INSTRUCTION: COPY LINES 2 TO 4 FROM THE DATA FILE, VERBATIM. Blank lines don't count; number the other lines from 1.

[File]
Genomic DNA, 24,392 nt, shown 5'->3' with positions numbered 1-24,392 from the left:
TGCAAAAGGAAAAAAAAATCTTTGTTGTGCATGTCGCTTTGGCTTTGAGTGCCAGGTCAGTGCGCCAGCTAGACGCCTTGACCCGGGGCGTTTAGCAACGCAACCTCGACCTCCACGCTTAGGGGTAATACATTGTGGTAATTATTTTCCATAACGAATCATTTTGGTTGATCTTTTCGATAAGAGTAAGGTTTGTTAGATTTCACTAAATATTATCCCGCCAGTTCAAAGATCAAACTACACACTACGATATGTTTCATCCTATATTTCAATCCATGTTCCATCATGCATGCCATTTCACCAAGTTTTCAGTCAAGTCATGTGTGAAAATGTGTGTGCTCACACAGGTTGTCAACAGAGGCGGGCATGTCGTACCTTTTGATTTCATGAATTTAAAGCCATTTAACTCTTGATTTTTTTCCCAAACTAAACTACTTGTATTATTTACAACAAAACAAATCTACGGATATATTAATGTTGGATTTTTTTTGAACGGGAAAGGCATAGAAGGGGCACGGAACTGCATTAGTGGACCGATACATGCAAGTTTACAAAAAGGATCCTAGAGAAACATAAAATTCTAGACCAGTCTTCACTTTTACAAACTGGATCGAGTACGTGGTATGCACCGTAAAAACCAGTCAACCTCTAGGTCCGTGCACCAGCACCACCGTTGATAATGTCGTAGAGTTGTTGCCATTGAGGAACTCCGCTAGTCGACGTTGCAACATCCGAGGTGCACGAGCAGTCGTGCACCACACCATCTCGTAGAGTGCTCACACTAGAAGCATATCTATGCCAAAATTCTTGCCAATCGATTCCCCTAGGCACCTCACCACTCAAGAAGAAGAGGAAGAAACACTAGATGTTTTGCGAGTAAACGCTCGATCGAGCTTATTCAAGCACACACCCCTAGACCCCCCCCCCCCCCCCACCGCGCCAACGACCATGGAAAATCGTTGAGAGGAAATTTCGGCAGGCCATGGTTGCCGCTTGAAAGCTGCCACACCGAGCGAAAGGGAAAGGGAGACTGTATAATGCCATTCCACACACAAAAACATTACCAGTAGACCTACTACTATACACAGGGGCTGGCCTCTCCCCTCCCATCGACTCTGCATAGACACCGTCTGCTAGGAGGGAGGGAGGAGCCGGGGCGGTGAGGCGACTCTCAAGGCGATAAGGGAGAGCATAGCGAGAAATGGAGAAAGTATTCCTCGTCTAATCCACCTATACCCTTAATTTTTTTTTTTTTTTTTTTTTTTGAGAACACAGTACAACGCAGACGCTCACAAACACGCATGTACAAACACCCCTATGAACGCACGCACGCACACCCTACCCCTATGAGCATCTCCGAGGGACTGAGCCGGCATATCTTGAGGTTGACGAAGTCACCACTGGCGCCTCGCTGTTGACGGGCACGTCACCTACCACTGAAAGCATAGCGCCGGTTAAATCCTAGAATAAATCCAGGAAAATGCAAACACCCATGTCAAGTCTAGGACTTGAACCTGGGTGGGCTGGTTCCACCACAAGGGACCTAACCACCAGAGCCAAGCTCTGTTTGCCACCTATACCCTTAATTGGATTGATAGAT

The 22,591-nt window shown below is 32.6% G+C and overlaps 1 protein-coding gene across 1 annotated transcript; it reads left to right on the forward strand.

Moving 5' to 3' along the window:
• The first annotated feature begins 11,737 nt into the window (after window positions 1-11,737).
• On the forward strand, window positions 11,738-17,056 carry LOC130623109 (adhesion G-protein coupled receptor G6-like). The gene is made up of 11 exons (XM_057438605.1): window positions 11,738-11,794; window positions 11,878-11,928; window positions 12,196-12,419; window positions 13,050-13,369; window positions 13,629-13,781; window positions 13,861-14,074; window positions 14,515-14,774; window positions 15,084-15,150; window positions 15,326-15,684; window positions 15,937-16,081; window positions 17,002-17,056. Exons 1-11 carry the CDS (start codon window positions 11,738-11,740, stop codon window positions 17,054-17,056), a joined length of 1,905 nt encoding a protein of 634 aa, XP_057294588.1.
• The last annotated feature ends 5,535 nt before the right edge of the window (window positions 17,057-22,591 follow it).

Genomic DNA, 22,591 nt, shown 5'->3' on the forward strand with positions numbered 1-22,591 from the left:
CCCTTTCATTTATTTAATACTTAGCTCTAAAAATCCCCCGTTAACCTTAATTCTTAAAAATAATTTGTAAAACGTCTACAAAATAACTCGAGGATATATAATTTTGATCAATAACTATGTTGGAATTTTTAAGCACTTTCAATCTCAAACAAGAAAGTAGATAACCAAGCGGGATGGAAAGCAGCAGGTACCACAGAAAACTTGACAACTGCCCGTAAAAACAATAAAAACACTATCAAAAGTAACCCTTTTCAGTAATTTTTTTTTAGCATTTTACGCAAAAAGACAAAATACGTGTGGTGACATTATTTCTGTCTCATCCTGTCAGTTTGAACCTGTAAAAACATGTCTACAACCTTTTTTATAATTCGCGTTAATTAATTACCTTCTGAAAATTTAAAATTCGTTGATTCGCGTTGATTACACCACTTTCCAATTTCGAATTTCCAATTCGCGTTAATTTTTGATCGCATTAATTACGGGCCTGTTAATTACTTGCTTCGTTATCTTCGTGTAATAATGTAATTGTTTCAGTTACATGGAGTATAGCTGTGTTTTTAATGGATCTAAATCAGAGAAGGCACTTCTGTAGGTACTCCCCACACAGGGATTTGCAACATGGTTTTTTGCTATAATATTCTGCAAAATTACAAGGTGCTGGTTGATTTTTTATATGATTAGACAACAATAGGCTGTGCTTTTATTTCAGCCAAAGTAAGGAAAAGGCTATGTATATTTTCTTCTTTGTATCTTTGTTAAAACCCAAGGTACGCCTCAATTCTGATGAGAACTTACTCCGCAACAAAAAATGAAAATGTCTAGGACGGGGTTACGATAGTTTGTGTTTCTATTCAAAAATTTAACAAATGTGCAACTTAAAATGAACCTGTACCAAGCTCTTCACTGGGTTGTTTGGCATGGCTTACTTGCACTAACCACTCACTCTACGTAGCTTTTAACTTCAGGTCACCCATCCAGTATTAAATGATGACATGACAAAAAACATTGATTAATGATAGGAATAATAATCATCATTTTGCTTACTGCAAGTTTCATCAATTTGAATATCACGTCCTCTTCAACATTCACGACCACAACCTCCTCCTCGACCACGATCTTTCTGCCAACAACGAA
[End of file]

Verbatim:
TGCAAAAGGAAAAAAAAATCTTTGTTGTGCATGTCGCTTTGGCTTTGAGTGCCAGGTCAGTGCGCCAGCTAGACGCCTTGACCCGGGGCGTTTAGCAACGCAACCTCGACCTCCACGCTTAGGGGTAATACATTGTGGTAATTATTTTCCATAACGAATCATTTTGGTTGATCTTTTCGATAAGAGTAAGGTTTGTTAGATTTCACTAAATATTATCCCGCCAGTTCAAAGATCAAACTACACACTACGATATGTTTCATCCTATATTTCAATCCATGTTCCATCATGCATGCCATTTCACCAAGTTTTCAGTCAAGTCATGTGTGAAAATGTGTGTGCTCACACAGGTTGTCAACAGAGGCGGGCATGTCGTACCTTTTGATTTCATGAATTTAAAGCCATTTAACTCTTGATTTTTTTCCCAAACTAAACTACTTGTATTATTTACAACAAAACAAATCTACGGATATATTAATGTTGGATTTTTTTTGAACGGGAAAGGCATAGAAGGGGCACGGAACTGCATTAGTGGACCGATACATGCAAGTTTACAAAAAGGATCCTAGAGAAACATAAAATTCTAGACCAGTCTTCACTTTTACAAACTGGATCGAGTACGTGGTATGCACCGTAAAAACCAGTCAACCTCTAGGTCCGTGCACCAGCACCACCGTTGATAATGTCGTAGAGTTGTTGCCATTGAGGAACTCCGCTAGTCGACGTTGCAACATCCGAGGTGCACGAGCAGTCGTGCACCACACCATCTCGTAGAGTGCTCACACTAGAAGCATATCTATGCCAAAATTCTTGCCAATCGATTCCCCTAGGCACCTCACCACTCAAGAAGAAGAGGAAGAAACACTAGATGTTTTGCGAGTAAACGCTCGATCGAGCTTATTCAAGCACACACCCCTAGACCCCCCCCCCCCCCCCACCGCGCCAACGACCATGGAAAATCGTTGAGAGGAAATTTCGGCAGGCCATGGTTGCCGCTTGAAAGCTGCCACACCGAGCGAAAGGGAAAGGGAGACTGTATAATGCCATTCCACACACAAAAACATTACCAGTAGACCTACTACTATACACAGGGGCTGGCCTCTCCCCTCCCATCGACTCTGCATAGACACCGTCTGCTAGGAGGGAGGGAGGAGCCGGGGCGGTGAGGCGACTCTCAAGGCGATAAGGGAGAGCATAGCGAGAAATGGAGAAAGTATTCCTCGTCTAATCCACCTATACCCTTAATTTTTTTTTTTTTTTTTTTTTTTGAGAACACAGTACAACGCAGACGCTCACAAACACGCATGTACAAACACCCCTATGAACGCACGCACGCACACCCTACCCCTATGAGCATCTCCGAGGGACTGAGCCGGCATATCTTGAGGTTGACGAAGTCACCACTGGCGCCTCGCTGTTGACGGGCACGTCACCTACCACTGAAAGCATAGCGCCGGTTAAATCCTAGAATAAATCCAGGAAAATGCAAACACCCATGTCAAGTCTAGGACTTGAACCTGGGTGGGCTGGTTCCACCACAAGGGACCTAACCACCAGAGCCAAGCTCTGTTTGCCACCTATACCCTTAATTGGATTGATAGAT

The 22,591-nt window shown below is 32.6% G+C and overlaps 1 protein-coding gene across 1 annotated transcript; it reads left to right on the forward strand.

Moving 5' to 3' along the window: